In my view, homeschooling parents have a right to educate our children however we determine is best, using whatever method we deem appropriate. But I do think that states should 1) know that our children exist and 2) have a method to check up on a child if a valid concern is raised.
I do not believe that states can offer me a cadre of experts to tell me what “success” is for my children. If I did, I’d send them to school. I do, however, believe that there are some basic competencies that I have a duty to help my children achieve. I welcome support from the state because I am assuming and hoping that it has my child’s best interests at heart as well. Of course, if I find out that they do not, I will fight tooth and nail to protect my family.
How does this look? I think New Hampshire is a model state for achieving a balance between these interests and rights.
In New Hampshire, parents must notify the state once but then it is assumed that homeschooling will continue for the rest of a child’s education. The notice is simple and easy to do.
Thereafter, we homeschoolers are expected to
1) keep a portfolio of our children’s work and progress (the portfolio can include anything and everything from reading lists, to workbooks completed, to photographs, to drawings, to tickets to museums, etc. It is simply meant to be a reflection of how they are spending their days in the event an issue arises); and
2) have the child evaluated annually either with a standardized test, an evaluation of the portfolio by a certified teacher or a teacher currently teaching in nonpublic school, or using a mutually agreed upon method with the appropriate participating agency.
Find more information about New Hampshire Homeschooling laws here.
The portfolio and testing results are the property of parents and parents do not have to share the results unless an issue arises.
I believe that if you are homeschooling with your child’s best interests in mind, you would welcome these regulations.
One of the gifts of homeschooling is that I know my children very well. I can tell you at any point in any day what their strengths and weaknesses are at that time. I know they are thriving. I don’t need the portfolio or testing to tell me this. And they don’t need it either.
Nonetheless, the portfolio keeps me on track and fills me with pride and happy memories as I see how we are spending our days and the standardized tests scores give me comfort in knowing that my children could get back into the murky waters of our public school system any time.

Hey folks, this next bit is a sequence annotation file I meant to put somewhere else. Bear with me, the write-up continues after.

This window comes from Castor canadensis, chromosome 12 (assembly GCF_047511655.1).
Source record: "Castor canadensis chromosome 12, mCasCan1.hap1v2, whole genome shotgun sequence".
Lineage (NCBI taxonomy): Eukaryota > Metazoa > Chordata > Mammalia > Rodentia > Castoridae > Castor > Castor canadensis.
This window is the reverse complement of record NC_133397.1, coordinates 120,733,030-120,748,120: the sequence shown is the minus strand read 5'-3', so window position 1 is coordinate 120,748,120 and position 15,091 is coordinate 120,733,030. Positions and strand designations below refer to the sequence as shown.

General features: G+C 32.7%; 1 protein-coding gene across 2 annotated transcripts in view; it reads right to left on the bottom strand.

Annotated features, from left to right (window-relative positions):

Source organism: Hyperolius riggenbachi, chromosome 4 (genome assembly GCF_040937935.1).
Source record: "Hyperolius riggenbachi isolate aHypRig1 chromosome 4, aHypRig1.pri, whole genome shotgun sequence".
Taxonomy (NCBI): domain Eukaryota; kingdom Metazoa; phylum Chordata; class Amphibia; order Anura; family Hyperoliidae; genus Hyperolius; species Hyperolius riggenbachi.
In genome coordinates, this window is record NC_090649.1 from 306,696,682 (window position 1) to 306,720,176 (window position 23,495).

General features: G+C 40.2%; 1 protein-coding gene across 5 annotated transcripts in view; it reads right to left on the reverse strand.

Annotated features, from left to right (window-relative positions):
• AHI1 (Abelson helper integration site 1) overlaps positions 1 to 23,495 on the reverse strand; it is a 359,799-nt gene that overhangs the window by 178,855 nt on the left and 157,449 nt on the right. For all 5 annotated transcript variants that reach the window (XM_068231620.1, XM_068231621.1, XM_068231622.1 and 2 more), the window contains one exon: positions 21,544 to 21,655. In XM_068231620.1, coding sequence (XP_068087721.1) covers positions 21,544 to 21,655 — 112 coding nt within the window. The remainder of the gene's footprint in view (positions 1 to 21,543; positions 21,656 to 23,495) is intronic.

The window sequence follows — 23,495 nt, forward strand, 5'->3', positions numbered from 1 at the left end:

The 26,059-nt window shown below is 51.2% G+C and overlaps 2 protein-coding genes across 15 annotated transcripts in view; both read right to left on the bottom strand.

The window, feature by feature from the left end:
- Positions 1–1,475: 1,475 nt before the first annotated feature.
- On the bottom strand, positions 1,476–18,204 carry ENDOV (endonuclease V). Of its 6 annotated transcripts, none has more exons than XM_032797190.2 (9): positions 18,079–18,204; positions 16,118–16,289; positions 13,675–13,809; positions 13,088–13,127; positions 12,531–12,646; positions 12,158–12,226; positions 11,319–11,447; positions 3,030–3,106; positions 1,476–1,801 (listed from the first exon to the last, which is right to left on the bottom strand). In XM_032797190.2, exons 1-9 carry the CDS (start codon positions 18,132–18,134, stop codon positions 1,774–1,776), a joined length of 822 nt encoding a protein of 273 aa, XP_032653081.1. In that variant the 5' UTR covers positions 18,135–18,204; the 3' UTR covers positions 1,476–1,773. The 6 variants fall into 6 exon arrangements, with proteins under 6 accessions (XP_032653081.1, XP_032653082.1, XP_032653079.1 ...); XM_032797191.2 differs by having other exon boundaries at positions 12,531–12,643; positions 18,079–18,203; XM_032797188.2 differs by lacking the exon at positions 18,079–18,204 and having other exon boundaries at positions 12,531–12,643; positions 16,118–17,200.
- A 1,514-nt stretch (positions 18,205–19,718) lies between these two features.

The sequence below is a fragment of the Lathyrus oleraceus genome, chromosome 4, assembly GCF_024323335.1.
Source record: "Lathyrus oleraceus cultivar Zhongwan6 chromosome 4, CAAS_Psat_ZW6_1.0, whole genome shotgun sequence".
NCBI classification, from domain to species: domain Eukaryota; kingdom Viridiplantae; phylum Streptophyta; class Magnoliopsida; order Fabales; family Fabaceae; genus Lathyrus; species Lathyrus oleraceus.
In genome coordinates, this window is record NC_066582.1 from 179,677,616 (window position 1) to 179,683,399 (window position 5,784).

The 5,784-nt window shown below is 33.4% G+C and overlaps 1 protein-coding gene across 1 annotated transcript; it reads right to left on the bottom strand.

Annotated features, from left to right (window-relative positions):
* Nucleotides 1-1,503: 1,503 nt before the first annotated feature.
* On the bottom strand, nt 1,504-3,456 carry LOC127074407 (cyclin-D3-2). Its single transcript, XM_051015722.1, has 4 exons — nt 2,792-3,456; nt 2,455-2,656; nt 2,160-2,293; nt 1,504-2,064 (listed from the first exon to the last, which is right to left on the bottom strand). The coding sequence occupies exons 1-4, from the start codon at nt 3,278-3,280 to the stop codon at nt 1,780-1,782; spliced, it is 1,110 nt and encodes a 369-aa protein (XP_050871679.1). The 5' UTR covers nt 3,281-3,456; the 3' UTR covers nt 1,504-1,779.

Public schools have checks and balances with parents and boards and the public scrutinizing every move. Private schools have checks and balances with parents and boards too. It is only fair that homeschoolers have checks and balances as well.
Regulation is supposed to be a means toward an end. That end, in my mind, in this case, is a child’s best interests. Any party to the situation can abuse their power, but that is a discussion for another day.
Congratulations to Rachel D., the winner of the Youth Digital Mod Design 1 Giveaway!
Thanks to all who participated. I wish everyone could have won!
They are already listed at $199.99. If you take the additional 20% off by adding the coupon code, each course comes down to $159.99. Not bad!
If you do take the 3D Animation course, I’d love to hear about it. We bought the App Design 1 (which, sadly, is not on discount) course for Molly, which she will be starting after Christmas.
This post is the second in a series in which I am responding to a reader who sent me this note:
I wanted to ask you what core curriculum you are using for Molly this year for 3rd grade specifically for Math and ELA. Also, my other child will be starting a bit of Preschool-Kindergarten work. Any recommendations for that age level for learning letters, number etc.? There is SO much out there for, which is a great thing. I am finding it overwhelming at this point, though, to narrow it down. Your recommendations in the past were great. Thanks for your continued help and support.
–Feeling a Bit Overwhelmed
Hello again, Overwhelmed! I hope my last post on math helped you.
Here’s the good news as far as ELA (English Language Arts) goes. As a Homeschooler, your child already has a ton of the most important resource needed for Language Arts: time.
In my opinion, if you want your child to be literate, she needs to read. And she needs to write. A lot.
Maybe it’s because I am more confident when it comes to the liberal arts or maybe it’s just that I have had the luxury of stepping outside the insane Common Core bubble, but I have never really worried that my kids would learn how to read, write, or express themselves rationally.